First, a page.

In My Family, Spiro is a primarily a comic figure, and one that is constantly in the background: he drives young Gerry about, helps Mother with the shopping, and even brings the family’s mail. He’s often cast in the role of the lovable fool, a foil. If he has a life beyond the Durrell family, we don’t know about it: Gerald does not mention Spiro’s wife or children (though he must have met them) in any of his three Corfu books.
Here’s how Gerald describes the family’s first meeting with Spiro in My Family:
…we saw an ancient Dodge parked by the kern, and behind the wheel sat a short, barrel-bodied individual, with ham-like hands and a great, leathery, scowling face surmounted by a jaunty-tilted peaked cap. He opened the car door, surged out onto the pavement, and waddled across to us.
Look at the similarities in the descriptions: like Lawrence, Gerald also immediately associates Spiro with his old Dodge car; he is a “barrel” (compared with Lawrence’s “cask”).
Later, Gerald describes Spiro as a “great brown ugly angel”, who protects the family.
Lawrence, however, shows us a different side of Spiro, beyond his role as a character in the Durrell family saga. In Prospero’s cell, Lawrence recalls how Spiro once gathered flowers at 4 in the morning for the English wife of a seaplane pilot (one of the seaplanes Theodore so loved to watch land), near Gouvino Bay, close to the Daffodil Yellow Villa.
…it is the kind of little devotion that touches the raw heart of Spiro as he pants and grunts up the slopes of canon, his big fists full of wet flowers, and his sleepy mind thinking of the English girl who tomorrow will touch the lovely evidence of this island’s perpetual spring. Spiro is dead.
Spiro’s death “in his own vine-covered house” during the war is also recorded by Henry Miller in his Corfu travel book, The Colossus of Maroussi. Gerald never mentioned the fate of his Corfu friends, perhaps because he could not bear to.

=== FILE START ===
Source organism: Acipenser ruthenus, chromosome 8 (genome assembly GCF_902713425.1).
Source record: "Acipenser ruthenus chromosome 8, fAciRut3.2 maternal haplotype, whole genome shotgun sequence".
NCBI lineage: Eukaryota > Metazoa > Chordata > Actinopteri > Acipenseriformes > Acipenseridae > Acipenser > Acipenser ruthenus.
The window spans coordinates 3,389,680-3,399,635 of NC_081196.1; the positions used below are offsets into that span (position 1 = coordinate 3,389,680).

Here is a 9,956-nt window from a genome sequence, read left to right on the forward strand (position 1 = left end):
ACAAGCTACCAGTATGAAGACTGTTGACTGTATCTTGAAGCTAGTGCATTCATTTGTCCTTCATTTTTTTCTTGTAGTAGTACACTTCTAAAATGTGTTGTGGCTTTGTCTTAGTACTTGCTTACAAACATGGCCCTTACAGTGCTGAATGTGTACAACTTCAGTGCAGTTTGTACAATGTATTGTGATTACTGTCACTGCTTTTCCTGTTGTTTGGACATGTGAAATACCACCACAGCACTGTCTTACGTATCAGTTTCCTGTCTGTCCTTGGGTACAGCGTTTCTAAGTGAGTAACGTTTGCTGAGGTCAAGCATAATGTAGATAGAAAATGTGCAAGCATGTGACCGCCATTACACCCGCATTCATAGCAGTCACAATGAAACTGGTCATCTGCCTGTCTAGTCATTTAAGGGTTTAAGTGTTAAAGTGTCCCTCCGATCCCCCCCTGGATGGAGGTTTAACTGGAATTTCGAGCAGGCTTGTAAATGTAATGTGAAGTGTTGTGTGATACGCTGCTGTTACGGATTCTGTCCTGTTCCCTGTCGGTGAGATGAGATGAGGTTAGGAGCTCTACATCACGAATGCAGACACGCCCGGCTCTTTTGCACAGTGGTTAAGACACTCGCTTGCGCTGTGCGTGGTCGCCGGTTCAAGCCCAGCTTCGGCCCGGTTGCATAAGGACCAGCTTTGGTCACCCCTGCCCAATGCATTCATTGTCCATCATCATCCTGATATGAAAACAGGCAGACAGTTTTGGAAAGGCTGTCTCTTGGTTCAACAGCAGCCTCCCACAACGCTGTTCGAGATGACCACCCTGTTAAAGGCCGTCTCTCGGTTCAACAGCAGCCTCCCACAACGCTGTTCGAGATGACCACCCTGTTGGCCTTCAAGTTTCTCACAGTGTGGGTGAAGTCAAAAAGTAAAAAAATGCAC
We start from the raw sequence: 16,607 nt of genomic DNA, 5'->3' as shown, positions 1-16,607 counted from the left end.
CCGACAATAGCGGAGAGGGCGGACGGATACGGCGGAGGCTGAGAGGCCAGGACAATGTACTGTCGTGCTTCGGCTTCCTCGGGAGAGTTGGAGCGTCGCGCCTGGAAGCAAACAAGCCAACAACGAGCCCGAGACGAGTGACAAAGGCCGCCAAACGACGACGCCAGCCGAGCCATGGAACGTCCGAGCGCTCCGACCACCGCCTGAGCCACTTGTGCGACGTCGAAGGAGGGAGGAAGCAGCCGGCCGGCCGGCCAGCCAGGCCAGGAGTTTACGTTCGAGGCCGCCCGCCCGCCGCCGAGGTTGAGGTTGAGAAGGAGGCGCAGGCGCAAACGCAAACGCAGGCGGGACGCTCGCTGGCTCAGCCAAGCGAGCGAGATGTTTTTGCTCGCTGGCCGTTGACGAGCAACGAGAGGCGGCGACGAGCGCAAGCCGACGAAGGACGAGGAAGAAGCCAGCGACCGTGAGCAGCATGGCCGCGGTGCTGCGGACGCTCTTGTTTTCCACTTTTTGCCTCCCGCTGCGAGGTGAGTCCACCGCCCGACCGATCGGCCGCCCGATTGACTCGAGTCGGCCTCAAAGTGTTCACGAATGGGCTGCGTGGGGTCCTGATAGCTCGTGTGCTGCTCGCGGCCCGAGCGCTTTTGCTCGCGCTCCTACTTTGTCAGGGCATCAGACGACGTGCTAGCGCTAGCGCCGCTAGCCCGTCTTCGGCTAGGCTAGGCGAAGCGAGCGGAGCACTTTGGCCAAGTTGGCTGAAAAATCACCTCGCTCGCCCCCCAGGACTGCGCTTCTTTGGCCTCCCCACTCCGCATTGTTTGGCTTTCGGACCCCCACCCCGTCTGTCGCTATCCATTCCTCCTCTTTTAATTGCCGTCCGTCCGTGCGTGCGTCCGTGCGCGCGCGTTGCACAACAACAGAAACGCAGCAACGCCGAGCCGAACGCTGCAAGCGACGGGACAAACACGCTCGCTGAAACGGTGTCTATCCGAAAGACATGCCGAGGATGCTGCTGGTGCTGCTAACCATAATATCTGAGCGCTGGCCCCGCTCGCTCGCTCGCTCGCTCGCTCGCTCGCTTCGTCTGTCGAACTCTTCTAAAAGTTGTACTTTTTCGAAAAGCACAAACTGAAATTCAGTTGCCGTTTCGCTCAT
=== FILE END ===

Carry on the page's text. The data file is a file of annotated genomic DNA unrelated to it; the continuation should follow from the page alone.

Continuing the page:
In 1939, Henry Miller visited Lawrence and Nancy Durrell in Corfu, and stayed with them in the ‘White House’ at Kalami (oddly, the house today is erroneously billed as the place where Gerald Durrell wrote My Family and Other Animals). In 1941, he published a book about his travels, The Colossus of Maroussi, in which he mentions Lawrence and Nancy frequently, offering some interesting glimpses into Nancy and Lawrence’s relationship and life on Corfu:
Durrell, and Nancy his wife, were like a couple of dolphins; they practically lived in the water.
(In Prospero’s Cell, Durrell describes Nancy as being like “an otter”, another water animal).
And later, during a trip to the Greek mainland, Miller records an exchange between the couple when their car breaks down, stranding them:
“Why don’t you try to do something?’ said Nancy. Durrell was saying, as he usually did when Nancy proffered her advice, ‘Why don’t you shut up?”
Miller also remarks on some of the Durrell family‘s friends familiar to readers of Gerald’s autobiographies – notably Spiro Amerikanos (Miller mentions Spiro’s son, Lillis – Gerald does not mention Spiro’s family at all) and Theodore Stephanides, both of whom seem to have made quite an impression on Miller.
Here Miller quotes from a letter Lillis wrote about the dying Spiro:
There was one other person whose presence I missed and that was Spiro of Corfu. I didn’t realize it then, but Spiro was getting ready to die. Only the other day I received a letter from his son telling me that Spiro’s last words were: “New York! New York! I want to find Henry Miller’s house!”. Here is how Lillis, his son, put it in his letter: “My poor father died with your name in his mouth which closed forever. The last day he lost his logic and pronounced a lot of words in English…He died as poor as he always was. He did not realize his dream to be rich.’
At the time of Miller’s wartime visit to Corfu, the rest of the Durrell family had already left the island – apart from Margaret Durrell, Lawrence’s younger sister, who had made up her mind to “sit out” the war with her Greek friends. When Lawrence and Nancy left for Athens, Miller stayed alone on Corfu and Margaret was charged with looking after him. She recalls (in an interview with Sue and Ian MacNiven recorded in Lawrence Durrell and the Greek World edited by Anna Lillios):
Henry was up in the north with Lawrence, and Henry stayed on after Lawrence went to Athens, and Lawrence asked me to look after him and he said ‘Don’t let anybody swindle him,’ which I thought was a typical Lawrence remark at that point.
Durrell and Miller, many years after Miller’s visit to Corfu.
- Whatever happened to Nancy? (whitemetropolis.wordpress.com)